But what do you do when your client asks specifically for a railroad track session? Below are some ideas for handling a few different scenarios.

 

If your client wants to use railroad tracks or equipment during their photo session

Explain to the client how dangerous this practice is, and being on the tracks is trespassing and you could be fined, even after the session. If the client insists on a railroad location, you can try to contact the local railroad company to request permission to photograph on railroad property, but it is not likely permission would be granted for a portrait session. If permission is granted, you and your client will likely be required to sign a liability waiver, be accompanied by a railroad employee who knows the safety procedures, and follow the company’s normal safety procedures—which likely will be wearing of personal protective equipment, including reflective safety vests, while on railroad property.

A safer option is to photograph your client standing a safe distance off the railroad right of way with the tracks behind the client. Your best option is to find a local railroad museum or park that has static displays and permits photography sessions. Even then, I would not share the photos on your social media, website, or blog without a disclaimer stating the photos were taken at a park or museum. Better yet, just keep those photos private, between you and the client. Your work is powerful and it motivates and inspires others—let that motivation be positive and safe, and not encourage someone to put lives at risk. Publicly sharing those photos, especially without the safety disclaimer, is just not worth the firestorm that could hit. We’ve all probably seen the comments on such posts, for and against shooting on the tracks, which become unprofessional very quickly—and with many hateful things being said on both sides. Yes, this has happened to me and it’s just not worth it. Remember, people mimic our behavior, both in real life and online, and it is our professional responsibility to set a good example for our clients and the public.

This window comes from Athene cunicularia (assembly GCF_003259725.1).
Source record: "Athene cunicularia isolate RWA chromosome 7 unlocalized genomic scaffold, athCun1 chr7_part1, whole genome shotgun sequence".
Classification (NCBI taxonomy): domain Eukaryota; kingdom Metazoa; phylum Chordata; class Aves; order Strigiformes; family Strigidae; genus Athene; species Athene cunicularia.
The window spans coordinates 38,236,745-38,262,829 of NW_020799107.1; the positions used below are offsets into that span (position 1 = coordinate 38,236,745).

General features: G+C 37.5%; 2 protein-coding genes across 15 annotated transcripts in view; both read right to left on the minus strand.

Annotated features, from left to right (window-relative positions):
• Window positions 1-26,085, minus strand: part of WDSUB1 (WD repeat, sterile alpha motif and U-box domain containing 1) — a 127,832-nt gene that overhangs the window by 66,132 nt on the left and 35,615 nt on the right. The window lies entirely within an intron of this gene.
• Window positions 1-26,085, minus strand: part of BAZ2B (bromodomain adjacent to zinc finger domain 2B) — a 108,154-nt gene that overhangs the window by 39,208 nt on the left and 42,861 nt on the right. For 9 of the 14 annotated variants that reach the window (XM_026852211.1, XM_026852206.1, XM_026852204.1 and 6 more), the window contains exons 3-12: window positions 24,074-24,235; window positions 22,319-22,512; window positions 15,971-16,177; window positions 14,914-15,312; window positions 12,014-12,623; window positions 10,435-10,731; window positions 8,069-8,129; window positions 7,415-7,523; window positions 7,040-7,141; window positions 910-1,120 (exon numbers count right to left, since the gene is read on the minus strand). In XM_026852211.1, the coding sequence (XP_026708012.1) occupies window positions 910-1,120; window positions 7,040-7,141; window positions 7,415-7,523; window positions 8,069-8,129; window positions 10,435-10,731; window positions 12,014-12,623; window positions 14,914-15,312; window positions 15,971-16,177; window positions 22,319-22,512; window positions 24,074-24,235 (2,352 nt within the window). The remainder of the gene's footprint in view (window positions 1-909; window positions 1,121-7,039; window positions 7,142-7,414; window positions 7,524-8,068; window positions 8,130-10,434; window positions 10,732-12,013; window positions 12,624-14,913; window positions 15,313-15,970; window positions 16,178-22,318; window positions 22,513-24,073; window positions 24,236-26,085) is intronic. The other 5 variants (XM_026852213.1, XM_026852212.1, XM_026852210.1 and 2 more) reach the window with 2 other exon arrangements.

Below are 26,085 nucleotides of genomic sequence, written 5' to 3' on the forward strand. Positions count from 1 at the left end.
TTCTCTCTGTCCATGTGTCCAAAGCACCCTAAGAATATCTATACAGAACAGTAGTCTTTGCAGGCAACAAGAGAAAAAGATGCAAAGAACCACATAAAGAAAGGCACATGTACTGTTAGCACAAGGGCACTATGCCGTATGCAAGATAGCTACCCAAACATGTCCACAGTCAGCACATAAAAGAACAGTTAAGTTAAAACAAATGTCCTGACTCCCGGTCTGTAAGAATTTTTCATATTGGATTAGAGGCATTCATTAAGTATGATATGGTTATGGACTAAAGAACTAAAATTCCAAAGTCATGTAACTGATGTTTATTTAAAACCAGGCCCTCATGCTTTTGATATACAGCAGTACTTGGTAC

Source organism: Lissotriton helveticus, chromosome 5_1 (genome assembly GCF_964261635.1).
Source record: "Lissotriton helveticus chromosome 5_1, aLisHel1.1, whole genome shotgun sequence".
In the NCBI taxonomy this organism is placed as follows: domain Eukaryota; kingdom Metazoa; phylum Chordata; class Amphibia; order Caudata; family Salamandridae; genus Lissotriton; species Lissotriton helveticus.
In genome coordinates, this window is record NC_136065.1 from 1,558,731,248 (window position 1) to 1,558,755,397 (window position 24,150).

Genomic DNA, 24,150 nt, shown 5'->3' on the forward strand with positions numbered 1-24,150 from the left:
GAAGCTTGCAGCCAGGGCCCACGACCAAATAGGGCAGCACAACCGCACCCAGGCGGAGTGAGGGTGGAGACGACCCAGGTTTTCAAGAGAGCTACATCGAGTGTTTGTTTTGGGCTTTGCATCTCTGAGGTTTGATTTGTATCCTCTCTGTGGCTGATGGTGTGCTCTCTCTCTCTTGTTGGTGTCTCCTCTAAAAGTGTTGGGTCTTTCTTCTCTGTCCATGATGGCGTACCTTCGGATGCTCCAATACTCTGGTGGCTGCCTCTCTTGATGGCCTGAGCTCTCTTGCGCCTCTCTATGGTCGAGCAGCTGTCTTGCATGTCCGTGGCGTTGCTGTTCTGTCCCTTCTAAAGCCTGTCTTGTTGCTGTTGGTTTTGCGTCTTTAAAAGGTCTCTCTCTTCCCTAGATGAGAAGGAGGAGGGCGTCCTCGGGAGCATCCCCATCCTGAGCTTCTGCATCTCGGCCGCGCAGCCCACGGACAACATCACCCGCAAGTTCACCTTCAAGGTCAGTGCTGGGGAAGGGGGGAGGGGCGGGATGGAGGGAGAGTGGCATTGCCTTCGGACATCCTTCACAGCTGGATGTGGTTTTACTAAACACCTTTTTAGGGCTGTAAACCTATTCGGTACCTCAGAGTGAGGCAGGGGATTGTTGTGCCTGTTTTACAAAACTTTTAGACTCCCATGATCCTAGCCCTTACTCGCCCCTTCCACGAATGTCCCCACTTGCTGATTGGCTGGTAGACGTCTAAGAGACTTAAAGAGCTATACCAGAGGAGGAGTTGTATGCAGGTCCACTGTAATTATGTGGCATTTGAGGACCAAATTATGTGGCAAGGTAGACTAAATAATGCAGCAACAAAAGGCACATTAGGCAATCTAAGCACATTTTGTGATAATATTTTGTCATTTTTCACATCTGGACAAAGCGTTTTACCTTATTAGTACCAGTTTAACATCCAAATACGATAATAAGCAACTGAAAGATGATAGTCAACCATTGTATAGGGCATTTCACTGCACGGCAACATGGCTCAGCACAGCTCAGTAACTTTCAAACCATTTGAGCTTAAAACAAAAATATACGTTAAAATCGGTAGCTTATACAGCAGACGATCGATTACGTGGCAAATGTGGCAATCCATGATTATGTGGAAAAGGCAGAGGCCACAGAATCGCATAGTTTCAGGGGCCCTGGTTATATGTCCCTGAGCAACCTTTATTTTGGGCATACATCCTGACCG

Besides, the railroad track idea has been used so many times—despite the danger and illegal trespassing—that the concept has become cliché. Use your eye and professional skill to find a better approach, something that will result in a creative, original work. Your client deserves no less, after all.

 

If a photographer is shooting on railroad tracks

If you see another photographer taking photos on the tracks/right of way, you can do one of the following:

  • Approach the photographer. Let the photographer know that shooting on tracks is illegal (trespassing) and dangerous. Be professional and non-confrontational, especially if the client is within earshot. I have heard some railroad buffs state that they will strike up a conversation with a photographer trackside and get the photographer’s business card, or at least business name, before informing the photographer of the illegal trespassing and danger. Some railroad buffs snap a photo of the license plate of the photographer’s car whenever possible and turn this information over to local law enforcement and/or railroad police. Because many railroad buffs are well aware of the local photographers’ attitudes regarding shooting on the tracks, they may choose not to directly approach the photographer, instead going straight to the authorities with the information.